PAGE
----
In the past, ER doctors would notice patients with skin infections from unclean needles or refill existing opioid prescriptions without questioning if that patient had an addiction or whether giving more medication would do more harm for their health than good. According to the CDC Vital Signs report, ER visits from opioid overdoses were at 30% from the third quarter of 2016 to the third quarter of 2017. ER doctors understand their key role in preventing more opioid overdoses and are using their powers as doctors to educate and treat their patients because they are discharged.
The best practices that emergency room doctors can do is have triage nurses screen patients for substance abuse disorder through screening, brief intervention, and treatment referral. If those patients screen positive, the staff can connect patients with a nurse, case manager, social worker, or peer recovery coach for treatment and support. Providers can refer patients to treatment and help them with going to their first appointment. By providing patients with a naloxone kit, they will acquire information to prevent and reverse overdoses.
Emergency doctors have been taking a role in preventing the opioid crisis by improving opioid prescribing, overdose education, naloxone distribution, motivational interviewing, treatment strategies, and surveillance efforts. In Washington, there is a prescription monitoring program to help identify patients who are at risk for misuse or drug overdose. In Rhode Island, doctors have been partnering with state public health agencies and community organizations to distribute naloxone kits that include overdose prevention education, counseling resources, treatment referrals, and other tools after discharge.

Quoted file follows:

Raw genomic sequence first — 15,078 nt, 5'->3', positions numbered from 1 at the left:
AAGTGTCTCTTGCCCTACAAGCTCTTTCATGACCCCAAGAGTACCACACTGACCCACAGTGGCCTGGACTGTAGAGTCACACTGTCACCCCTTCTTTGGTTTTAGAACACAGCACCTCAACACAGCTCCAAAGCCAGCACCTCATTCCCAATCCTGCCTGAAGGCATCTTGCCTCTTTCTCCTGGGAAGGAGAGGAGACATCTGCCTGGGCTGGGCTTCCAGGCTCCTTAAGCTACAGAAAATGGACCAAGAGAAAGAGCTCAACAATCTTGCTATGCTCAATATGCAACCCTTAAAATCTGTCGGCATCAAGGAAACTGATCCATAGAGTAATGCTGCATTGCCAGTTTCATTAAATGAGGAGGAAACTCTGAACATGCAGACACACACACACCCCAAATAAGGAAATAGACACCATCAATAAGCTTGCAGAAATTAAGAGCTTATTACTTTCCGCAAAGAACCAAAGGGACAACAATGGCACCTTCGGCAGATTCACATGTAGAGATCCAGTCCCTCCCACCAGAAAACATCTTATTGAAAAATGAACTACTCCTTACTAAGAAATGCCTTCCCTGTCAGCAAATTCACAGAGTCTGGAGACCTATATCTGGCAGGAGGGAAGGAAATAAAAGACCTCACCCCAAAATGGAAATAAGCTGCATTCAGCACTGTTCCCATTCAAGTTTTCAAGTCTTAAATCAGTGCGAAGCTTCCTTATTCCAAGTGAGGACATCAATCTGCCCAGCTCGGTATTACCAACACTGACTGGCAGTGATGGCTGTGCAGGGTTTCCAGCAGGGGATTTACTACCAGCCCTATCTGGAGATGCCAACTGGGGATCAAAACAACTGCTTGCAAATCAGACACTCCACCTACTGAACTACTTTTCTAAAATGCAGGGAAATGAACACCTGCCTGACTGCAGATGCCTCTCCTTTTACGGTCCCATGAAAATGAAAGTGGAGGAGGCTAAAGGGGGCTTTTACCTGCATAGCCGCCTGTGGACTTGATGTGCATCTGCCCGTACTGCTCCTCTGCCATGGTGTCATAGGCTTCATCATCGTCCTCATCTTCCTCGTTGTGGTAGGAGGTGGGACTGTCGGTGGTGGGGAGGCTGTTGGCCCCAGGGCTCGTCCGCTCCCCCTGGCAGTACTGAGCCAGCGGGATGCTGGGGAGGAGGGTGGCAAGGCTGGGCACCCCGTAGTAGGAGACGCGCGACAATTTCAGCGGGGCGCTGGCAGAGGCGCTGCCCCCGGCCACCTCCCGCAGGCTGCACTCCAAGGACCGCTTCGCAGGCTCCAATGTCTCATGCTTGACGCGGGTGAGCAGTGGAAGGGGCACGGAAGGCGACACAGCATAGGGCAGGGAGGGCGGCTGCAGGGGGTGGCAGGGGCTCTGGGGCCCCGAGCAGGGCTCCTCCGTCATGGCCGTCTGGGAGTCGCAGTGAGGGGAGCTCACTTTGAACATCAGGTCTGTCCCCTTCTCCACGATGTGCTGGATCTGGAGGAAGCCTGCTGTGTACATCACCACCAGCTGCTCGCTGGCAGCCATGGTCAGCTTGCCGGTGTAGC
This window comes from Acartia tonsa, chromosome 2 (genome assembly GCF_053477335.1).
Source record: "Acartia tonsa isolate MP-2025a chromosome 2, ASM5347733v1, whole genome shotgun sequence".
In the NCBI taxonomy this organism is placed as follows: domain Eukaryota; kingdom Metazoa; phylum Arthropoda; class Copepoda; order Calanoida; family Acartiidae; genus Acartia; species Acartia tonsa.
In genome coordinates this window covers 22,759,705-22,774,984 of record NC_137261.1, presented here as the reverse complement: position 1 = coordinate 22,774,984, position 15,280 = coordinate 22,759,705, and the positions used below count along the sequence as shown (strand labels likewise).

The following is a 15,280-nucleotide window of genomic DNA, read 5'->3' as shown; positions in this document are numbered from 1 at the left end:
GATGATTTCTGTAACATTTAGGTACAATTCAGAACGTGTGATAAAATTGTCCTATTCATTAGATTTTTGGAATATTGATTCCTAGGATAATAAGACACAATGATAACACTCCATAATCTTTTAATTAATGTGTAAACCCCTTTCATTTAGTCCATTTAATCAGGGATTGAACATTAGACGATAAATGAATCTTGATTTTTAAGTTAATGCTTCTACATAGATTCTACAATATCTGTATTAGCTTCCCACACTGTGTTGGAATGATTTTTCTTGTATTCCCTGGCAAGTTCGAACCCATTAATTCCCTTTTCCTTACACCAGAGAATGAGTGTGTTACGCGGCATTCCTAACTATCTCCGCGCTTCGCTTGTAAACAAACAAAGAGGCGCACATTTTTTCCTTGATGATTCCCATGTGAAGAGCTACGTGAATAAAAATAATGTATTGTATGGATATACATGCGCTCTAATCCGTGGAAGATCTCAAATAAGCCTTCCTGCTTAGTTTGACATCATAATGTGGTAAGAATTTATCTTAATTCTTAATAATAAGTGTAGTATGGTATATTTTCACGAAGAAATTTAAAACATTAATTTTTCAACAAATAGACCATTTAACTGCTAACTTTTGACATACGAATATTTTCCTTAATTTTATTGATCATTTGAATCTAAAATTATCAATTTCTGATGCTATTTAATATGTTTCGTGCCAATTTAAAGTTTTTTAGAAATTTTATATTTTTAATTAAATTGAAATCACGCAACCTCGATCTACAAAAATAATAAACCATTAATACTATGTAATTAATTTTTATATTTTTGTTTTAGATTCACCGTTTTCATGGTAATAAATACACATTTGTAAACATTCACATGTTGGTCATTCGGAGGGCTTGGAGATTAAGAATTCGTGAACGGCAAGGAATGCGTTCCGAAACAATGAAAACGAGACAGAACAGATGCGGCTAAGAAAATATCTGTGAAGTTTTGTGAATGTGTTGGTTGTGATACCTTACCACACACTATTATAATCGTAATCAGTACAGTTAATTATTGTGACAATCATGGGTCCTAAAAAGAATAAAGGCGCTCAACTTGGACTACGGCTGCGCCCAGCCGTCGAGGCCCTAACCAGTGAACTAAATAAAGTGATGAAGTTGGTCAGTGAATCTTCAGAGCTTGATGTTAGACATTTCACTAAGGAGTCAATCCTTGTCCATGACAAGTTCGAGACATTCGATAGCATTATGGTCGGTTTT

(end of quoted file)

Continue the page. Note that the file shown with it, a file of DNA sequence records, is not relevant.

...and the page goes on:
The American College of Emergency Physicians has supported two bills in Congress to improve patient access to treatment. There is the “Alternatives to Opioids in the Emergency Department Act” to provide $30 million over three years to test alternative pain management protocols for reducing and curbing opioids. So far, this act has been successful in Colorado. “The Preventing Overdoses While in Emergency Rooms Act of 2018” provides grants to establish policies and procedures for administering medication-assisted treatment while developing the best practices of continuing care after discharge. This act can help those who cannot or do not have access to resources in their community. That initial dose of medication can increase their chances of completing treatment. Emergency room doctors are trying to ensure patients leave with an education on opioid abuse and preventive strategies to ensure a healthy, long life.
Located in Tacoma, Washington, Bayview Center’s mission is to offer clinically-driven programs and services to treat a number of substance abuse disorders along with anxiety and depression using cognitive behavioral therapy, dialectical behavioral therapy, trauma therapy, yoga therapy, and more for a successful recovery. For more information, please call us 888-570-7154 at as we are open 24 hours a day, 7 days a week.